Rating: 2.5 out of 5.

By Sneha Jaiswal (Twitter | Instagram)

“Tu Jhoothi Main Makkaar” has such a pretentious start, you really have to soldier through the BS to get to the watchable and mildly entertaining parts.

Directed by Luv Ranjan, who co-wrote the script with Rahul Mody, “Tu Jhoothi Main Makkar” stars Ranbir Kapoor as Mickey, a Delhi boy who runs multiple businesses, including a side-hustle with his best friend Dabbas that involves helping people break up with their partners. However, Mickey’s own romantic life gets complicated when he falls in love with Tinni (Shraddha Kapoor), and the two bizarrely decide to get married within a week of meeting. Yeah, many things in the story are farcical. Sure, some people don’t even meet before they decide to tie the knot in India, but the characters’ decisions in this film don’t align with their portrayed personalities.

Luv Ranjan and his team try to cram in several “Pyaar Ka Punchnama” style rants by their characters, which are simply annoying. There’s very little originality in the script; even the “break-up” business idea isn’t new (“The Break-Up Artist,” “The Breaker Upperers” to name a few), and many of the dialogues sound like they were written for a stage play instead of the big screen. Mickey and Tinni’s “meet cute” is barely interesting, and many of their subsequent interactions are cringe-worthy. Even though Ranbir and Shraddha look great together, their on-screen chemistry shuffles between adorable and awkward. The elements that work for this script are some of its themes, although they are oversimplified and glossed over. For instance, the very real problem of modern couples choosing to ghost their partners or find the easiest way out of a relationship instead of having an honest conversation about their problems.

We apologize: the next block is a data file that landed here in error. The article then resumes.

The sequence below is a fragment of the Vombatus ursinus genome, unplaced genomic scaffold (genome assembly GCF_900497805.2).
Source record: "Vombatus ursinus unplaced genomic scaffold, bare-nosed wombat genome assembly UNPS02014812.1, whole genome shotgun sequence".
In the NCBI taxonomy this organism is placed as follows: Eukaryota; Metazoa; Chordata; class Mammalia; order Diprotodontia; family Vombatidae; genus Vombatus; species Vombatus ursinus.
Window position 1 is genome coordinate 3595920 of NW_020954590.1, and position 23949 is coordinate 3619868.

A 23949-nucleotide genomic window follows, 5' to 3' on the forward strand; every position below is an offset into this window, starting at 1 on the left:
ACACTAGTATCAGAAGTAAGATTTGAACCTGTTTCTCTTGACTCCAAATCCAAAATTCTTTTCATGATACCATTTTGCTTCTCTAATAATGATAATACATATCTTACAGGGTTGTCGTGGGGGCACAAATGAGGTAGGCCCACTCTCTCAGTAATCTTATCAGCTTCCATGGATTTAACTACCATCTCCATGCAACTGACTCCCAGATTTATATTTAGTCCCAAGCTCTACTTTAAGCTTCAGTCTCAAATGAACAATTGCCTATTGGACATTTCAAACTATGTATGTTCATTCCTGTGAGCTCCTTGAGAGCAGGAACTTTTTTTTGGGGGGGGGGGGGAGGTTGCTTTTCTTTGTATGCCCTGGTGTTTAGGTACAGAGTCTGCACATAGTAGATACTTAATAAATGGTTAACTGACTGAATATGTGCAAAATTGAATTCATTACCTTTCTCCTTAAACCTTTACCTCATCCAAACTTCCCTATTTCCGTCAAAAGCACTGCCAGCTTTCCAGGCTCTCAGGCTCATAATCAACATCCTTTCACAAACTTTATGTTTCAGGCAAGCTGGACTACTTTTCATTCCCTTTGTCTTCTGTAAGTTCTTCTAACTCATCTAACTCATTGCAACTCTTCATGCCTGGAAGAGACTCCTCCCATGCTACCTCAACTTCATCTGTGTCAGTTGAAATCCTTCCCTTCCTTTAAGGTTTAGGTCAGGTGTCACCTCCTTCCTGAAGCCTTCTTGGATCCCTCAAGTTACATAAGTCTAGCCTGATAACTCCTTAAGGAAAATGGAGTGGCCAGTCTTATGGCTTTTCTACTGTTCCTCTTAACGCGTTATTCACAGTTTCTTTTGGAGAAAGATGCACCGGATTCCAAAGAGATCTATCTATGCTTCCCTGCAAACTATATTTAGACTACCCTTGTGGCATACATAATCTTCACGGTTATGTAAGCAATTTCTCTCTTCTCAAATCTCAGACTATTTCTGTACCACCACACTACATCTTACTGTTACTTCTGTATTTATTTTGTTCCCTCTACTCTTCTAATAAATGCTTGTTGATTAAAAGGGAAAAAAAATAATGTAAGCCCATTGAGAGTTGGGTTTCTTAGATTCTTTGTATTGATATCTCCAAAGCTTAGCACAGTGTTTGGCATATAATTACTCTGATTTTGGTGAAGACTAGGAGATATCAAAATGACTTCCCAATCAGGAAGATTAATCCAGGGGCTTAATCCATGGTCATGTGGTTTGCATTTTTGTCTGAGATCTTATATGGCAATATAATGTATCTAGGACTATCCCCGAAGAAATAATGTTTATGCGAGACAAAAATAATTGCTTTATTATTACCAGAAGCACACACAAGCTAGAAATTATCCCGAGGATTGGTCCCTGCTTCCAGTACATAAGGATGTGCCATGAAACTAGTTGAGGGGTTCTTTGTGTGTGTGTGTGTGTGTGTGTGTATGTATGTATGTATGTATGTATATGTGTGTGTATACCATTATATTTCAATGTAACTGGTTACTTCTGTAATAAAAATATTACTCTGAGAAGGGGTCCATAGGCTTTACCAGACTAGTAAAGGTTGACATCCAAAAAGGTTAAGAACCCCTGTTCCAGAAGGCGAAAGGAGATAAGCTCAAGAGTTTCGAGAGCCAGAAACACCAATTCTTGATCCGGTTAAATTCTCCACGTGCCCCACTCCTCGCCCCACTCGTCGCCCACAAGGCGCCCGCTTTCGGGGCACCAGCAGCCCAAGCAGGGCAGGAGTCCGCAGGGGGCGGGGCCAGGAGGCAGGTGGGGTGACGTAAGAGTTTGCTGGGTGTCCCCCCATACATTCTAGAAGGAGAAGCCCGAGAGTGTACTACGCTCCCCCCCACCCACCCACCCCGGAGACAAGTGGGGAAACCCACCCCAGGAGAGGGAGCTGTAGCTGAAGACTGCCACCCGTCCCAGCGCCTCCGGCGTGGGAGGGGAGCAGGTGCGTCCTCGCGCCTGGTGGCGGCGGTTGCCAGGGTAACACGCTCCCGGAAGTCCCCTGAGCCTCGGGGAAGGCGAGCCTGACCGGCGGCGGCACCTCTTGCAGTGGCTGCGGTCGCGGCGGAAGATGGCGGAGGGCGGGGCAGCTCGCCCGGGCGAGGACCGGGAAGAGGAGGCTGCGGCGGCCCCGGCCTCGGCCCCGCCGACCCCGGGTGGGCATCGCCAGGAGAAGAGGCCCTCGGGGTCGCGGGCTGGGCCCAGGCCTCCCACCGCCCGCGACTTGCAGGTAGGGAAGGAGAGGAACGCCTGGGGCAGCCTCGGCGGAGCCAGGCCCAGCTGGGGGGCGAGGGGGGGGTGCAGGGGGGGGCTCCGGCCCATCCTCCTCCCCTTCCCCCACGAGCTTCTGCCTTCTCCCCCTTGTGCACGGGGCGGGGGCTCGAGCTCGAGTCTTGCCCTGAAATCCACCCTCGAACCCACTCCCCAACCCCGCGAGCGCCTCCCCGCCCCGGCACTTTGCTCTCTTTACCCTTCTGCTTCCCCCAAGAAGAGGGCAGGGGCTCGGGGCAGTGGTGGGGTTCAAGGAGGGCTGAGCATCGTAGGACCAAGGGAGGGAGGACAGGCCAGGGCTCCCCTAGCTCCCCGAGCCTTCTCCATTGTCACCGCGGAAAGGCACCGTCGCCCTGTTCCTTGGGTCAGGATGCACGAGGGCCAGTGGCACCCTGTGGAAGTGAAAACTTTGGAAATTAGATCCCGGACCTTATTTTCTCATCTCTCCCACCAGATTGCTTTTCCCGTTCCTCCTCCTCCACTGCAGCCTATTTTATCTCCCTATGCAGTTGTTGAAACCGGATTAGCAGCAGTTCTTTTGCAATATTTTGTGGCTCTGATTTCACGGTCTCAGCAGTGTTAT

At two hours and thirty minutes, this romantic comedy is at least an hour too long, with jokes so bad that you would laugh at the writers’ idea of comedy rather than the supposed funny scenes. For instance, they think showing a little girl (probably just ten years old) drinking alcohol with her uncles would garner laughs. The climax was chaotically cliched, if one started to make a list of romantic movies with similar endings, there would be an entire book to read. Interestingly, a post climax song featuring Mickey’s family was a lot sweeter than the entire plot of “Tu Jhoothi Main Makkaar”.

It’s a 5 on 10 from me. You can stream it on Netflix.

Subscribe to our YouTube Podcast for reviews & ruminations